Signed with Love from: God, Jesus & Me. author unknown by me Born Again ? What does it really mean to be born again? Some people think you can be born again by reincarnation. Others believe that going to church makes you born again. The bible says there is only one way to be born again. Who Coined the Phrase "Born Again" You may be suprised to learn that the first person to ever use the phrase "born again" was JESUS CHRIST . When He was speaking to Nicodemus, a leader of the Jewish religion, JESUS told him: "Unless one is born again, he cannot see the kingdom of God" (John 3:3) Nicodemus wondered how a grown man could become a baby in his mother's womb and be born into this world again. JESUS explained that He was not talking about a physical birth but a spiritual birth: "That which is born of the flesh is flesh, and that which is born of the Spirit is spirit" (John 3:6). JESUS told Nicodemus that a person could be born again only by believing that He (JESUS CHRIST) was the Son of God. Jesus said, "For God so loved the world that He gave His only begotten Son, that whoever believes in Him should not perish but have everlasting life" (John 3:16) What Does it Mean to be Born Again? According to the Bible, to be born again is to be reborn by the Spirit of God into the family of God: "As many as received Him (JESUS CHRIST), to them He gave the right to become children of God, even to those who believe in His name" (John 1:12) A born again Christian is one who has confessed his or her sins and asked JESUS CHRIST to save them ( See 1st John 1:9 and Revelation 3:20.) A born again Christian is one who believes that God raised Jesus from the dead: "If you confess with your mouth the Lord Jesus and believe in your heart that God has raised Him from the dead, you will be saved" (Romans 10:9) A born again Christian is one who believes that the blood of Jesus has washed away his or her sins: " Jesus Christ ..........loved us and washed us from our sins in His own blood"(Revelation 1:5). To be born again is to become a new person in Christ: "If anyone is in Christ, he is a new creation; old things have passed away; behold, all things have become new" ( 2 Corinthians 5:17 ) Who Needs to be Born Again? Every human being who has been physically born into this world needs to be spiritually reborn for the next world. That's what Jesus meant when He said being born again was the only way you can enter the kingdom of God. As human beings, we have all sinned. No one--not one person--is good enough to enter God's kingdom of heaven. Because God is pure and holy, only those who have been made clean by the blood of Jesus can enter into His eternal kingdom of heaven. Have you been born again? If not , you can be. God has made the way for us to be cleansed of our sin so we can enter into His kingdom of heaven when we die. How You Can be Born Again? Let's answer that question very straight forward with what the Bible says we need to do. First, we must believe that God is real, and that He is the maker and ruler of all things. "For God so loved the world that He gave His only begotten Son, that whoever believes in Him should not perish bet have everlasting life." (John 3:16) "But without faith it is impossible to please Him, for he who comes to God must believe that He is and that He is a rewarder of those who diligently seek Him." (Hebrews 11:6) But is faith alone enough? Well, it depends on what we mean. The Bible says that "For by grace you have been saved through faith, and that not of yourselves; it is the gift of God." (Ephesians 2:8) You can't "do anything" to deserve God's gift of heaven. We believe it and we receive it. But what does it mean to believe, or to have faith? Is it just saying, 'yea, I guess that's probably true.' No Faith is more than a passing acknowledgment. James tells us that "Thus also faith by itself, if it does not have works, is dead" (James 2:17), and he explains by saying, "You believe that there is one God. You do well. Even the demons believe-and tremble!" (James 2:19). We need a little more than the demons. Our faith needs actions to prove it is real. One of these actions that makes our faith alive is the second step to becoming Born Again. We need to turn away from the sin that does not please God, and then turn back to God by trying to do what God would want us to do. We call this repentance. "I tell you, no; but unless you repent you will all likewise perish" (Luke 13:3) "Truly, these times of ignorance God overlooked, but now commands all men everywhere to repent" (Acts 17:30) The third step to becoming Born Again, and another way of making our faith live, is confession. As Christians we should want to tell others about the new faith we have in God and that our sins are washed away and we are now ready to go to heaven. And to become a christian we are asked by God to do just that-to stand before people and express our faith. "Therefore whoever confesses Me before men, him I will also confess before My Father who is in heaven" (Matthew 10:32) "that if you confess with your mouth the Lord Jesus and believe inyour heart that God has raised Him from the dead, you will be saved. For with the heart one believes to righteousness, and with the mouth confession is made to salvation." (Romans 10:9-10) The fourth step to becoming Born Again is being baptized. Jesus thought baptism was important. He was baptized "for thus it is fitting for us to fulfill all righteousness" (Matthew 3:15) He also told his new leaders of the church to "Go therefore and make desciples of all the nations," and "baptizing them" (Matthew 28:19) When Peter preached the first sermon, people wanted to know how to become christian. He told them, "Repent, and let every one of you be baptized in the name of Jesus Christ for the remission of sins; (Acts 2:38) And every person in the book of Acts that become a christian was baptized.(Acts 8:12, 8:36-38, 9:18, 10:47-48, 16:29-33, ect) After that, you are Born Again It's that simple. God says to simply trust in Him and do what He askes. Can you do that? New christians are then asked to stay faithful. "Be faithful until death, and I will give you the crown of life." (Revelation 2:10) And the best way to stay faithful is to attend a strong, loving, encouraging church. And the Orleans Christian Church would like to be that church. THE ROMAN ROAD All have sinned and fall short of the glory of God. Romans 3:23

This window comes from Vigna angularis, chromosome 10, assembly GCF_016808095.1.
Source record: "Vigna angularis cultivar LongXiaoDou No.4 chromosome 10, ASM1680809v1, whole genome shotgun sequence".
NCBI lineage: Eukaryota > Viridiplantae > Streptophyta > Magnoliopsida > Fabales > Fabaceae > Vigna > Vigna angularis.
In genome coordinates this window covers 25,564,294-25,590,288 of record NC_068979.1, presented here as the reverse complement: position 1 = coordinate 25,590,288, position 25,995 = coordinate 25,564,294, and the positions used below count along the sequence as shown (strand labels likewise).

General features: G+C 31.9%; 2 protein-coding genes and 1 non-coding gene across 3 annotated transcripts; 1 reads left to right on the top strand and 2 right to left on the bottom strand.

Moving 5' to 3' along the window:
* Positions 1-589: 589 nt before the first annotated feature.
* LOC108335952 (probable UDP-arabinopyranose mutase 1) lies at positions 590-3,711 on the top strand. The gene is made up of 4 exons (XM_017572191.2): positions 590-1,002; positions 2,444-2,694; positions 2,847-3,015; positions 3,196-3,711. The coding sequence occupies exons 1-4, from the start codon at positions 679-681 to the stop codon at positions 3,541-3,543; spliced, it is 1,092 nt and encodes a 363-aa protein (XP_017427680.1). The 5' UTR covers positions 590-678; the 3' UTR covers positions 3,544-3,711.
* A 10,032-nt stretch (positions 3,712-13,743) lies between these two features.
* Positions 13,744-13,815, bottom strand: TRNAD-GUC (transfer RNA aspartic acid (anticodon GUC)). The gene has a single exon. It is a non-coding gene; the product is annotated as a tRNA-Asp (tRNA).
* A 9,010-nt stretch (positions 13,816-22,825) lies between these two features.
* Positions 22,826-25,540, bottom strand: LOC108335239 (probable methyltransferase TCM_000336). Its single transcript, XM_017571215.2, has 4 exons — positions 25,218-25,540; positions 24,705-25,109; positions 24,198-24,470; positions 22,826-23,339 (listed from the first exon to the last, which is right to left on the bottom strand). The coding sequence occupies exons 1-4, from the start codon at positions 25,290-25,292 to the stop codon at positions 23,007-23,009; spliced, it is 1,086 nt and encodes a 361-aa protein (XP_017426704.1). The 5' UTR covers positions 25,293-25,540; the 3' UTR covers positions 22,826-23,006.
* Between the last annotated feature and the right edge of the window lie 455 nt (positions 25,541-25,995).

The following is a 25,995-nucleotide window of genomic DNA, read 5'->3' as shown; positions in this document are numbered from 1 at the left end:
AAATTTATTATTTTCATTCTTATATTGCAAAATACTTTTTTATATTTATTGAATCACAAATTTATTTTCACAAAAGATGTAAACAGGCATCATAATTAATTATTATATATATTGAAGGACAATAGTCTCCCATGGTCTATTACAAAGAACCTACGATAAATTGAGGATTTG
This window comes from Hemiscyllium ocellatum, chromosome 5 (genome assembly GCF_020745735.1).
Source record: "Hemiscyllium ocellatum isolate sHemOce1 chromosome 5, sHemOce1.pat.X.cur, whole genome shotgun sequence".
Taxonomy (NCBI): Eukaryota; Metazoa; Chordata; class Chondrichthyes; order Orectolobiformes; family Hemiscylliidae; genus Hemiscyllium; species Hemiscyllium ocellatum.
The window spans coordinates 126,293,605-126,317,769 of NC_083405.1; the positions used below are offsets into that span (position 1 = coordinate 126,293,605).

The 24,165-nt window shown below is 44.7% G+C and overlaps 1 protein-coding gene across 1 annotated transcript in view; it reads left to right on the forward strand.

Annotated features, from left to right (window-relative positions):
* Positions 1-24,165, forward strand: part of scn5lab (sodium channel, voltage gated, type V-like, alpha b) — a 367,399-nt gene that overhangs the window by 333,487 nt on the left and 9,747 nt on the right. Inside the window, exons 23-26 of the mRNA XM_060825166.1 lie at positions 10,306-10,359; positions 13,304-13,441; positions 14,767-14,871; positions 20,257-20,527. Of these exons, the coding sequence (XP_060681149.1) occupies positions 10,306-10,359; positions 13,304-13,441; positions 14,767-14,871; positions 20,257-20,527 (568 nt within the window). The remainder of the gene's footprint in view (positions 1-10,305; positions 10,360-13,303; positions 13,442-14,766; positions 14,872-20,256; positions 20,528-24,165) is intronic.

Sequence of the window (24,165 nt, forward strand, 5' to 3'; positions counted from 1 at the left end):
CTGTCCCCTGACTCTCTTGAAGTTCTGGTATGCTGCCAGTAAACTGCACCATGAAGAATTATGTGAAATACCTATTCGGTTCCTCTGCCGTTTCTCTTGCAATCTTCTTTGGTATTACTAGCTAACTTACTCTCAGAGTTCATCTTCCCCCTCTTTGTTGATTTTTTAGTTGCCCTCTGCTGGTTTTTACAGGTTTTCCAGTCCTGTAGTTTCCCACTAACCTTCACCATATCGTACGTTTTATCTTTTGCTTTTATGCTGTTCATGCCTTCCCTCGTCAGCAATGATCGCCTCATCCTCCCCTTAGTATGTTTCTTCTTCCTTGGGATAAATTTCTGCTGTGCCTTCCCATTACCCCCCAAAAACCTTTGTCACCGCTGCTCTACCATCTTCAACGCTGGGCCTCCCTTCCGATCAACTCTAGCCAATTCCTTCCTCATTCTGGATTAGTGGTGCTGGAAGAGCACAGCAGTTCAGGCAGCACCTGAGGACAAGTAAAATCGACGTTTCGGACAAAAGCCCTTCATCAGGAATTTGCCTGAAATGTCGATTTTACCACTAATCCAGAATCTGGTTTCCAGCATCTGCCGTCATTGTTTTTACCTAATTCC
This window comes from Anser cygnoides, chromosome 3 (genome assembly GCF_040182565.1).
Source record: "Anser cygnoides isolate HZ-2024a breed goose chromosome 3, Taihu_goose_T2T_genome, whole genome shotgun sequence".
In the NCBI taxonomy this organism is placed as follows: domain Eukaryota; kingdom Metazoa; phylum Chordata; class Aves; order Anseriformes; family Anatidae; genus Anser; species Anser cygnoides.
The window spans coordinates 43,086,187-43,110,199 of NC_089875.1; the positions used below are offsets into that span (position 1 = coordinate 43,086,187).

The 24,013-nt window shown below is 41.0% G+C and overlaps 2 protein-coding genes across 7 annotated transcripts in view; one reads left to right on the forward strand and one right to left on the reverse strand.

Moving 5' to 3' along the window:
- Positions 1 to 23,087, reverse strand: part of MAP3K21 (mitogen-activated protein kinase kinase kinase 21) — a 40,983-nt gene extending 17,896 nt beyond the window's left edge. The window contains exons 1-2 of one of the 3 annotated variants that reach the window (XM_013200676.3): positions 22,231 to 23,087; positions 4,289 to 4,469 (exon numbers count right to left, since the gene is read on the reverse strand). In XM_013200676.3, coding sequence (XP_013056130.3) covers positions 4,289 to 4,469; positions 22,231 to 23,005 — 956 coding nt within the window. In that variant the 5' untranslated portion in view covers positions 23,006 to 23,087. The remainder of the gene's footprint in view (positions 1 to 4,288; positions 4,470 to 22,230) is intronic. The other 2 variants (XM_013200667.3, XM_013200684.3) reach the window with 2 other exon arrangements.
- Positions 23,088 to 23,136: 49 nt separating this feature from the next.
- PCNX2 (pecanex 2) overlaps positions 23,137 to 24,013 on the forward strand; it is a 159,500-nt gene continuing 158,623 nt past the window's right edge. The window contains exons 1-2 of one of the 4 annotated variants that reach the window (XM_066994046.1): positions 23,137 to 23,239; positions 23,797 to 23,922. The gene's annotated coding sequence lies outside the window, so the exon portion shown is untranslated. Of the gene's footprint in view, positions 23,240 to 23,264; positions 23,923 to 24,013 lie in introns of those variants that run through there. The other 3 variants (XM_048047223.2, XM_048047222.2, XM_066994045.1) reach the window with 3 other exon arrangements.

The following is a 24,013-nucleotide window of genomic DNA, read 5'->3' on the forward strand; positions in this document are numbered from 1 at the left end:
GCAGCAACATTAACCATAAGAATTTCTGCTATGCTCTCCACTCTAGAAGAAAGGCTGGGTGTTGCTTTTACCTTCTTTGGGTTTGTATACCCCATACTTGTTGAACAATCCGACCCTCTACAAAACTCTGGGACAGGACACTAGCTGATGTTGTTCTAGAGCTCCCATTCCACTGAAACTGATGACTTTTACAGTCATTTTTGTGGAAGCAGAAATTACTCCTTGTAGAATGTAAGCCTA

For the wages of sin is death, but the gift of God is eternal life in Christ Jesus our Lord. Romans 6:23